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Plato: Republic

3. The City-Soul Analogy

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In the last module, Socrates outlined the ideally just city as one in which there was a balance between the three distinct social classes; the Guardians, the Auxiliaries, and the Producers. In this module, Socrates attempts to bring the analogy back to the question of individual morality. His argument is as follows: just as in the ideally just city there was a balance between three distinct social classes, so too in the ideally just individual should there be a balance between the three parts of the soul.


In this course, Nakul Krishna (University of Oxford) considers some of the key philosophical problems in Plato's Republic. In the first module, he examines the fundamental question that the Republic is trying to answer: "Why should we be just?". In this second module, he discusses the creation of an ideal city from scratch, while after that he discusses one of the most ingenious arguments in the Republic in the context of the so-called city-soul analogy. In the fourth module, he discussed Plato's theory of knowledge, looking in particular at one of the most well-known parts of the Republic: the allegory of the cave. And finally, he considers Plato's philosophy of art, asking why it is that Plato chooses to ban artistic representation from his ideal city, and what possible responses we may have to Plato's arguments.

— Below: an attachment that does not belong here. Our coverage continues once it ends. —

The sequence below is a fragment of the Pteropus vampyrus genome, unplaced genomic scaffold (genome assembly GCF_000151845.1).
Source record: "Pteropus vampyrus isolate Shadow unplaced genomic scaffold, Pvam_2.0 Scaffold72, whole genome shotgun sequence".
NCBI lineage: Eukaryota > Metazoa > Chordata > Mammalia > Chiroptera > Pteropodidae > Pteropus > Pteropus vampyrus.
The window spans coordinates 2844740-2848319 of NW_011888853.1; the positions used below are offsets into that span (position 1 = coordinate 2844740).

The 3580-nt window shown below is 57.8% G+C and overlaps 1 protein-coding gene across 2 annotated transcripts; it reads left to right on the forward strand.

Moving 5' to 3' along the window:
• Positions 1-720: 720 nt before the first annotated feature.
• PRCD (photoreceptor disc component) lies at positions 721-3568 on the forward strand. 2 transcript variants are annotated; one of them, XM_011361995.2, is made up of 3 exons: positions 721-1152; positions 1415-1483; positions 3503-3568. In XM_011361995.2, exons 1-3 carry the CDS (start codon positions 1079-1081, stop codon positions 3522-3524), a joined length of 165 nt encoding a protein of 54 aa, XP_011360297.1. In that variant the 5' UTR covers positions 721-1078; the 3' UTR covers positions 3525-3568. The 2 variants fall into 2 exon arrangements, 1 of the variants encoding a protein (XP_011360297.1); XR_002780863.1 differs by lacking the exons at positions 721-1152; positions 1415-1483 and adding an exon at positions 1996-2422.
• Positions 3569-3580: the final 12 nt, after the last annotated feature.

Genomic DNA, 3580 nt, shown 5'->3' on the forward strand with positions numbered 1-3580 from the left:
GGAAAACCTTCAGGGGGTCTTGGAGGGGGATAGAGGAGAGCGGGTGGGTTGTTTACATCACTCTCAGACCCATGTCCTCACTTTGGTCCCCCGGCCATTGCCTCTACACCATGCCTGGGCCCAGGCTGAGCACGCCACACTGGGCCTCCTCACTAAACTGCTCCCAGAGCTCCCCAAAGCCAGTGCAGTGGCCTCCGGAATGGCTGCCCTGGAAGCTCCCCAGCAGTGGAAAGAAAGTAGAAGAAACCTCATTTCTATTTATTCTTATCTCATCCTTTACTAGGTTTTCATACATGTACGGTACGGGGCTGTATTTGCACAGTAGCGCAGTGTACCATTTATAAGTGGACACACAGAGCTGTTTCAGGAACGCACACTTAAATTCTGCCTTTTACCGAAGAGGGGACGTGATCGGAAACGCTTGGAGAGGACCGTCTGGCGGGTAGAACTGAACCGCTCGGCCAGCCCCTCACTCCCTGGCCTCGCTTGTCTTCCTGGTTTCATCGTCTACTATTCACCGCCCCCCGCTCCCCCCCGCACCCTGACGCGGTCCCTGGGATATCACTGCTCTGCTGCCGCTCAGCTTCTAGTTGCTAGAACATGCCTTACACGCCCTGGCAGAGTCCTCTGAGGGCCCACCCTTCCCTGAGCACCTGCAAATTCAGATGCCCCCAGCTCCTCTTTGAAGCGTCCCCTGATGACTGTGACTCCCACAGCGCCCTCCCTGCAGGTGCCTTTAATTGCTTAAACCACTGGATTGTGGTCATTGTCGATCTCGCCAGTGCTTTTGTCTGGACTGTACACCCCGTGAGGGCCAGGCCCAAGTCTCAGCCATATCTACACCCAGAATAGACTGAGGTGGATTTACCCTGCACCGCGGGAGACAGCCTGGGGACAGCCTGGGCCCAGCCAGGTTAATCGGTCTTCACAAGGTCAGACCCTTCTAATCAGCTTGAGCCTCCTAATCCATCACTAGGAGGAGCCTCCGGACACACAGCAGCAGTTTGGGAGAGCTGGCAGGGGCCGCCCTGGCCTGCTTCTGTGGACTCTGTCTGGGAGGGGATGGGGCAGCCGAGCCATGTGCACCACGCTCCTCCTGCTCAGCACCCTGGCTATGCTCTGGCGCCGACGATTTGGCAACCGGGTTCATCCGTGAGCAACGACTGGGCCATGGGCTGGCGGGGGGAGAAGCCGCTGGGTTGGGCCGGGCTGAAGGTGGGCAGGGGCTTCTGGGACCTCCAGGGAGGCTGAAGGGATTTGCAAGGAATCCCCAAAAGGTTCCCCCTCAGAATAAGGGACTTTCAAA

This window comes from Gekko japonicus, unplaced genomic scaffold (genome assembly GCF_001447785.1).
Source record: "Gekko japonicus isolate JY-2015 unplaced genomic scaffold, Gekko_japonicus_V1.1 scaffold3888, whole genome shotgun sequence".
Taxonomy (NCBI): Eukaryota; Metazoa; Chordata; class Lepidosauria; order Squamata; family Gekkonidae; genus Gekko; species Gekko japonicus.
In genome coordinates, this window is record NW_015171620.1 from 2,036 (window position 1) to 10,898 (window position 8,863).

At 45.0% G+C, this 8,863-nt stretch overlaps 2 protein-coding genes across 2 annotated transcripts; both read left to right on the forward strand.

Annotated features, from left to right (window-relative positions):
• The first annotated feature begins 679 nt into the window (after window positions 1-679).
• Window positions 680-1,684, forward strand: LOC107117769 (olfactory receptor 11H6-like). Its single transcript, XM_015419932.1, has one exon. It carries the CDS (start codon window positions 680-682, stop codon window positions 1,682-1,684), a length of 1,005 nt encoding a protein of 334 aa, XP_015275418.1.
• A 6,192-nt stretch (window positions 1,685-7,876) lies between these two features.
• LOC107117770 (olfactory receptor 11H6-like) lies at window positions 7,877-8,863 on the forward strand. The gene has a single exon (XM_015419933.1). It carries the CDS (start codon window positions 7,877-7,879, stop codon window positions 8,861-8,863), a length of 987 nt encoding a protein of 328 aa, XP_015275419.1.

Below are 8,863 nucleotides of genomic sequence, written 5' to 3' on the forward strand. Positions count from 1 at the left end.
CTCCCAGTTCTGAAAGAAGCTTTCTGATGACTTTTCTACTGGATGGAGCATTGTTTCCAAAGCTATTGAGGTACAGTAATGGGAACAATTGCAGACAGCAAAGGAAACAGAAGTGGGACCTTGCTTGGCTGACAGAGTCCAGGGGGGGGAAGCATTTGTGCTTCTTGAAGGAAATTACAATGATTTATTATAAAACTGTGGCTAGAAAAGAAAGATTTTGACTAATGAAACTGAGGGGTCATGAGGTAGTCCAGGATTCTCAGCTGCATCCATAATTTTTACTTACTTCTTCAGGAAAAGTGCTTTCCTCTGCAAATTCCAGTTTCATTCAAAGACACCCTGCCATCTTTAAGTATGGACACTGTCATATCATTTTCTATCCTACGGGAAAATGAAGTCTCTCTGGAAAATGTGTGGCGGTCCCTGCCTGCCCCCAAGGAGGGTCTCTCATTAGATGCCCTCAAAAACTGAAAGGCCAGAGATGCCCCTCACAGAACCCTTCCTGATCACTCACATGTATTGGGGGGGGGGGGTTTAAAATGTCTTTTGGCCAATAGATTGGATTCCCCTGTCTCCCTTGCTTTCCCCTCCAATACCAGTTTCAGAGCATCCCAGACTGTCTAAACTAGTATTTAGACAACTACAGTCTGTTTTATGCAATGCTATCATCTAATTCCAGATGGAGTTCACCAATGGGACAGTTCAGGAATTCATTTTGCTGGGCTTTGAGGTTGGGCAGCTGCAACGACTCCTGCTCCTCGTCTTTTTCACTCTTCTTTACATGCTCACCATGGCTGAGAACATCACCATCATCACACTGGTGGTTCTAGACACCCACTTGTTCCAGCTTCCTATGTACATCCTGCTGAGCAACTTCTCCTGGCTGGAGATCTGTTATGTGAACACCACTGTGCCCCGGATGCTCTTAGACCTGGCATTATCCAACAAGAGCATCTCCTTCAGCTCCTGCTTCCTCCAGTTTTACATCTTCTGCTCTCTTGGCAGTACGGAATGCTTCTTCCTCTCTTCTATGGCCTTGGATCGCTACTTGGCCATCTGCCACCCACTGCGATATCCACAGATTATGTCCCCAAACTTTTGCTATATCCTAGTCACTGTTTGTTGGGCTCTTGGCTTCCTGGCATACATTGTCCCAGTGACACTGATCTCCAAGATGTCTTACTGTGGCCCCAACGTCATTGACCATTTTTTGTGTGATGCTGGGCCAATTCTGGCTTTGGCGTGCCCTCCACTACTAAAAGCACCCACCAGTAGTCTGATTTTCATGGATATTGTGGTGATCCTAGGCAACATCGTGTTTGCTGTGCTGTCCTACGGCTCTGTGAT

Nakul is a Lecturer in Philosophy at the University of Cambridge. In addition to Plato's Euthyphro and Meno, he also teaches Plato's Republic as well as Aristotle's Nicomachean Ethics.

Cite this Lecture

APA style

Krishna, N. (2018, August 15). Plato: Republic - The City-Soul Analogy [Video]. MASSOLIT.

MLA style

Krishna, N. "Plato: Republic – The City-Soul Analogy." MASSOLIT, uploaded by MASSOLIT, 15 Aug 2018,

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